ABSTRACT We report a case of 65 year female with 7 days history of pain in abdomen, vomiting, constipation and abdominal distension. X-Rays abdomen showed multiple air fluid levels and dilated small bowel loops. Ultrasound abdomen showed dilated gut loops and stone in the gall bladder.Exploratory laparotomy was done and a single 4×3 cm round stone with smooth surface was found in terminal ileum.


Enterolith, gall stone ileus, small bowel obstruction.


Small bowel obstruction is mostly due to adhesions after surgery. Small bowel obstruction due to stone impaction is very rare, with most cases caused by gall stone ileus.1,2 In small bowel obstruction gall stone ileus occurs when a gall stone is passed through a biliary-enteric fistula.Gall stone ileus is a well known entity and considered as differential diagnosis of small bowel obstruction.Primary enterolithare formed in the small bowel where as secondaryenterolith are  formed in the gall bladder. Proximal  bowelenterolith are usually composed of bile acids,while those in the distal small bowel are mainly composed of calcium salts. Primary enterolith, where stone is formed in the small bowel,3 are rare cause of small bowel obstruction, and mainly has been seen in association with diverticula4and crohns5disease.But our case is unique because there was no associated diverticula6 and crohns disease.5


A 65 year female presented with 7 days history of abdominal pain, vomiting,constipation and abdominal distension. Her initial diagnosis was small bowel obstruction, as her abdomen was distended and bowel sound were absent. Total leucocyte count was 8850. X-rays abdomen showed multiple air fluid level and dilated gut loops. Ultrasound abdomen showed dilated gut loops with stone in the gallbladder.Exploratory laparotomy was done and a hard non mobile mass was palpated 1 feet proximal to ileocaecal junction.Small bowel was dilated proximally and collapsed distally. The entire bowel was examined carefully and no diverticula were identified. A 4×3 cm stone was found impacted in terminal ileum (Figure 1). The gall bladder was found to be normal with no biliary-enteric fistula. The stone was greyish hard and with smooth surface (Figure 2) and was removed via a small enterotomy and margin were sent for histopathological examination. Patient recovered well and was discharged on 10th post operative day. The stone weight was 25 grams and analysis revealed it was composed of calcium oxalate.Histopathological examination of enterotomy margin did not reveal any pathology.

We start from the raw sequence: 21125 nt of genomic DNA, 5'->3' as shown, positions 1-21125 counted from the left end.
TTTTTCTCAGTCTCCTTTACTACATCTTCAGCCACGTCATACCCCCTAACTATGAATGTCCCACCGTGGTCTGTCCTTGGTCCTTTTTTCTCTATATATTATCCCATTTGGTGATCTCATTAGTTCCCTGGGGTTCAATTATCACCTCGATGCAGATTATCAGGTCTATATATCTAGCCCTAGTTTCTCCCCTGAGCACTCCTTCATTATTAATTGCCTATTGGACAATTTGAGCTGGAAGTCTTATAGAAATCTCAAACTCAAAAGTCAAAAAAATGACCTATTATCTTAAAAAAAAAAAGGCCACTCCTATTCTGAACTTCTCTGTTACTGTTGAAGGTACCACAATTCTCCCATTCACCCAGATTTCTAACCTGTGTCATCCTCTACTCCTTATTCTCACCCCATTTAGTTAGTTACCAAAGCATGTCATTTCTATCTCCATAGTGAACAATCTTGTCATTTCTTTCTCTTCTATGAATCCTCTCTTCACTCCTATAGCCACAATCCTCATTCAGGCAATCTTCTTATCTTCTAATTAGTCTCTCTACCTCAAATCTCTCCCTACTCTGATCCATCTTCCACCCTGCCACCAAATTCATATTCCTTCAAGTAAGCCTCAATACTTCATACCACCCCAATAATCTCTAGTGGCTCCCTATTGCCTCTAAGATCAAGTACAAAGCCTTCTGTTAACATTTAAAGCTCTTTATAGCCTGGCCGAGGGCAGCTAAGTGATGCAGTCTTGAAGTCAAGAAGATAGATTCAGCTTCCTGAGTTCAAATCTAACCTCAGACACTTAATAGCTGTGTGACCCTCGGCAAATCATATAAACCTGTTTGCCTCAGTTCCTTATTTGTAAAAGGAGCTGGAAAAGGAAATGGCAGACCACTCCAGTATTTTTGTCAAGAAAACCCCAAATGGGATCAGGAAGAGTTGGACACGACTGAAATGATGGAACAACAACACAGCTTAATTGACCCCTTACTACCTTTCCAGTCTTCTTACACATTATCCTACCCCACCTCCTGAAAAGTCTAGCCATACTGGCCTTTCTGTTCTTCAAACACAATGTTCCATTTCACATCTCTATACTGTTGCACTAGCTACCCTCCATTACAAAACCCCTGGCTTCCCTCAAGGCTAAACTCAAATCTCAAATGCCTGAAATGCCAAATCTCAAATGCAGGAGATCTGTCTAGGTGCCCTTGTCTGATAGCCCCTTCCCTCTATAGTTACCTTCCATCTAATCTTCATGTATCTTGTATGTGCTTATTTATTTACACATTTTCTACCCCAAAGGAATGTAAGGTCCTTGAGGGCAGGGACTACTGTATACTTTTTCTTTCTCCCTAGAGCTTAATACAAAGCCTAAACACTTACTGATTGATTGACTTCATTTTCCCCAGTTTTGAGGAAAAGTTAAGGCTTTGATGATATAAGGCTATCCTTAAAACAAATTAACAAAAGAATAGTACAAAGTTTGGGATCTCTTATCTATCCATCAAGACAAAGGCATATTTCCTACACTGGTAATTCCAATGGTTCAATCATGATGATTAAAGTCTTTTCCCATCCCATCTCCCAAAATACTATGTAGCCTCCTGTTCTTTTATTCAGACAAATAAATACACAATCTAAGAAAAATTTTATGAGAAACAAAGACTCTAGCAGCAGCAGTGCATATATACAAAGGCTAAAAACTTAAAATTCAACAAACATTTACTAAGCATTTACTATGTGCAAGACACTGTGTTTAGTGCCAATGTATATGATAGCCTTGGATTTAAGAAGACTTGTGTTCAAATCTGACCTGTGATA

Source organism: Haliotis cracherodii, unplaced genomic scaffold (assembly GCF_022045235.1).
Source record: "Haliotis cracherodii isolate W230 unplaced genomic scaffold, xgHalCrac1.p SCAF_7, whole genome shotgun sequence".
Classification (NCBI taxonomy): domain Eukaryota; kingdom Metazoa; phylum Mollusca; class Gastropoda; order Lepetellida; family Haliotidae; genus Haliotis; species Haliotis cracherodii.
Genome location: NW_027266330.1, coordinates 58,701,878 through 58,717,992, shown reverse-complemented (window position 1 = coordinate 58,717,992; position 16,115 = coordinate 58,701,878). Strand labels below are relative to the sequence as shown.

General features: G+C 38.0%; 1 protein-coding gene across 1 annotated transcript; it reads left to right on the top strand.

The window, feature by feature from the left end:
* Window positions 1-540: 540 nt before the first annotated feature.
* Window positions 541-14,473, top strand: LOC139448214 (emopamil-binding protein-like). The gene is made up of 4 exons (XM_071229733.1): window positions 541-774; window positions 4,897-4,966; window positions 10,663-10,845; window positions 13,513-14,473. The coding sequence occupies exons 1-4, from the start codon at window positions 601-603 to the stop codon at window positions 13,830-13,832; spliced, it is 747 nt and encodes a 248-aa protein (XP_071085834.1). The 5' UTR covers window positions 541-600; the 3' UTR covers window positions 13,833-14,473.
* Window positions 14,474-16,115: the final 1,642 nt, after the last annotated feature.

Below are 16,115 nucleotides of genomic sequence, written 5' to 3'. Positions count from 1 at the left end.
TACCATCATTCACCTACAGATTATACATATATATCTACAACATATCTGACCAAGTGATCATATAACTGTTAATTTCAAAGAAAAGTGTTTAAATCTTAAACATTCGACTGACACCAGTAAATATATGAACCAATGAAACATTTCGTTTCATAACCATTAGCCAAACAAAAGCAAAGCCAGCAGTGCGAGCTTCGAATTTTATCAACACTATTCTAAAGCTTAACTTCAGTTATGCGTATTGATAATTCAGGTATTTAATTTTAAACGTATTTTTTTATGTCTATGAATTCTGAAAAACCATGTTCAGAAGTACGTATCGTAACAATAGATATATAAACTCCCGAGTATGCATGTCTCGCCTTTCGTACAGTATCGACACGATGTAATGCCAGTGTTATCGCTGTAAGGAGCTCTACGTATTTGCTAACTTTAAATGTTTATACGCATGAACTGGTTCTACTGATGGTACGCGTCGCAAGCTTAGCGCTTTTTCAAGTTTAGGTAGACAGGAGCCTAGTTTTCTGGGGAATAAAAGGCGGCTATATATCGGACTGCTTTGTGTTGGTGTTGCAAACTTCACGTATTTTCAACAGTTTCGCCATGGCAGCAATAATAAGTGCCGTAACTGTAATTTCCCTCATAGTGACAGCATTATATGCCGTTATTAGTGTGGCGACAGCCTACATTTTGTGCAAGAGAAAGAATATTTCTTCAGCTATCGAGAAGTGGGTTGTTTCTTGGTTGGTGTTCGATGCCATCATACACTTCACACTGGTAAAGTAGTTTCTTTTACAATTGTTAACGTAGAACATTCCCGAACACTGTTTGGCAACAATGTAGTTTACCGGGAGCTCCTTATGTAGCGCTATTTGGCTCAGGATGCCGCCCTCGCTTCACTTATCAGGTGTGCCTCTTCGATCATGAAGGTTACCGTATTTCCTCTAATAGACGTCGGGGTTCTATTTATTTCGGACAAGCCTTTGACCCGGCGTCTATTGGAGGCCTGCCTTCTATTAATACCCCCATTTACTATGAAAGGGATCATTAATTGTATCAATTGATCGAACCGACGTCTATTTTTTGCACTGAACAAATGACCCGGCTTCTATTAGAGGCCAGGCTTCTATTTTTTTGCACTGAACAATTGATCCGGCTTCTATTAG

We reported a rare case of proximal small bowel obstruction due to primary calcium oxalateenterolith without associated diverticula or crohns disease. It is postulated that diverticulas provide more acidic environment necessary for choleric acid precipitation and stone formation. However calcification can not occur without an alkaline pH shift, which normally occurs in the ileum.7Our case is unique, as there was no associated diverticula or crohn,s disease. True stones results from precipitation and deposition of substance from alimentary chime and proximal small bowel enterolith are usually composed of bile acid, while in the distal small bowel are mainly composed of calcium salt.8Hypomotility and stasis are predisposing conditions for enterolith formation and small bowel diverticula are a well known predisposing factor.8,9Hypomotility and stasis may be due to advance age and immobility.We presumed that stone was formed de novo or around a central nidus such as fruit stone or undigested vegetable matter in jejunum in acidic medium, which then moved to ileum where calcification occurred in alkaline medium.

Plain abdominal radiographs are often nonspecific and inconclusive revealing only signs of intestinal obstruction. At times the presence of concomitant pneumobilia may suggest the diagnosis, and only a decade ago, correct pre-operative diagnosis was as low as 20%. However, recent advances in ultrasonography and computerised tomography can show often the Rigler’s triad (pneumobilia, ectopic radio-opaque gallstone and intestinal distension). Presence of two of these radiological signs has been considered sufficient to establish a diagnosis.10

Even though there is universal agreement on surgery as first option treatment for these patients to relieve the intestinal obstruction by removing the stone, there is still reasonable disagreement about the surgical strategy because of low incidence of this disease. In fact, intestinal obstruction requires not a diagnostic approach but rather an emergency surgical treatment and prompt release of intestinal obstruction remains the cornerstoneof management.11

The consensus management of enterolith ileus at laparotomy is to first attempt manual lysis of the stone without enterotomy and to milk the smaller parts in to the colon where they are passed through rectum.12If this is proved to be impossible or inappropriate, the stone is removed through an enterotomy which is made in a less edematous segment of proximal small bowel.

In conclusion, although primary enterolith is a very rare cause of small bowel obstruction, it should be considered in the differential diagnosis when there is no evidence of gall stone ileus,malignancy or stricture. Definitive treatment is surgery and outcome is good if no other comorbid condition is prese



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AFFILIATIONS – Department of Surgery,

Rajindra Hospital / Government Medical College,

Patiala – 147001


Authors 1 – 6 have the same affiliation


Associate Professor

Department of Surgery

Govt.Medical College and Rajindra Hospital,


E-mail: ashwanicmc@hotmail.com.

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